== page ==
Mississippi Today and Open Campus Higher Education Reporter Molly Minta is a finalist for this year’s National Awards for Education Reporting.

The annual awards administered by the Education Writers Association recognize the best education reporting in newsrooms big and small across the nation. Minta is one of three finalists in the small newsroom division of the features category, which honors excellence in human-interest reporting and presentation. 

Her story, “Inside Mississippi’s only class on critical race theory,” started with a tip from a reader. Brittany Murphree, a conservative student in the state’s only class on critical race theory at the University of Mississippi School of Law, wrote a letter urging lawmakers not to ban CRT. She sent her letter to Mississippi Today at the advice of her classmate, Teresa Jones. 

After Molly spent hours on the phone with both students, she realized the story was bigger than the class itself and more about how academic freedom and intellectual inquiry led two Mississippians to a deeper understanding of the state they’d grown up with. 

“I’m honored to be recognized for my reporting alongside journalists whose work I’ve read for years,” Minta said. “I wrote this story for Mississippians in an attempt to show what actually learning critical race theory looks like, but it’s been gratifying to see how the experiences of the two students who shared their stories with me has resonated outside our state.”

Before Mississippi Today published Molly’s story in February 2022, most local and national coverage of critical race theory had focused on three themes: The conservative actors behind the efforts to ban the theory, simply reporting a definition to readers of what the theory actually is, or the fact that it was not taught in K-12 public schools. Molly’s story took readers beyond that paradigm and into a college classroom where students were actually learning the theory.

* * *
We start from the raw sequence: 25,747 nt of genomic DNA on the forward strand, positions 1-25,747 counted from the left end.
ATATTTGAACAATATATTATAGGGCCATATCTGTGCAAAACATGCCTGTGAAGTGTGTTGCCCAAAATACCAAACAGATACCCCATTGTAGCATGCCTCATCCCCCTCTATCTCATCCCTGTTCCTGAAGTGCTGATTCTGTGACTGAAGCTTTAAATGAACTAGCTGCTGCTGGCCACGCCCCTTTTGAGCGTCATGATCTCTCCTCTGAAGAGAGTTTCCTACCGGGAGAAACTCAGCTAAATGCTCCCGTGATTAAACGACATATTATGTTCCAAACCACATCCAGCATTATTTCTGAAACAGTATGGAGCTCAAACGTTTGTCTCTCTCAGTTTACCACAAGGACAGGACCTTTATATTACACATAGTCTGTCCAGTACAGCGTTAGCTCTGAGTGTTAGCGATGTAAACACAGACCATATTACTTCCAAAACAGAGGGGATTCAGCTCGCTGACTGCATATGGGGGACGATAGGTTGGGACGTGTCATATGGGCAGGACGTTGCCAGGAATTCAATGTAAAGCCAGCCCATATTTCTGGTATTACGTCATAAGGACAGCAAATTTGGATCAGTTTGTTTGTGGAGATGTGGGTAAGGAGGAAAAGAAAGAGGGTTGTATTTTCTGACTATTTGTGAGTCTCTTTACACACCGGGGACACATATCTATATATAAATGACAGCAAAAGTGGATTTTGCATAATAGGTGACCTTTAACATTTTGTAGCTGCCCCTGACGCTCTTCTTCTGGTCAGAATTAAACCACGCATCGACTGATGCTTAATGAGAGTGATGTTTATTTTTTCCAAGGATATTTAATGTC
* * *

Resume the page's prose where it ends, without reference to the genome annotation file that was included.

“I remember first reading this story and thinking “Finally! Someone actually talked to students in a CRT class.”” Minta’s story sparked conversation and debate not just with readers but with journalists too,” one of the judges wrote of Minta’s story. “After publishing, I know first hand that this story influenced CRT reporting a lot and that alone makes this story particularly innovative.”

Mississippi Today Community Health Reporter Devna Bose is also a finalist in the collaborations category for her work on a series titled Tackling Teacher Shortages she contributed to while at the Post & Courier in South Carolina.

Winners will be announced June 2 during the Education Writers Association National Seminar in Atlanta.

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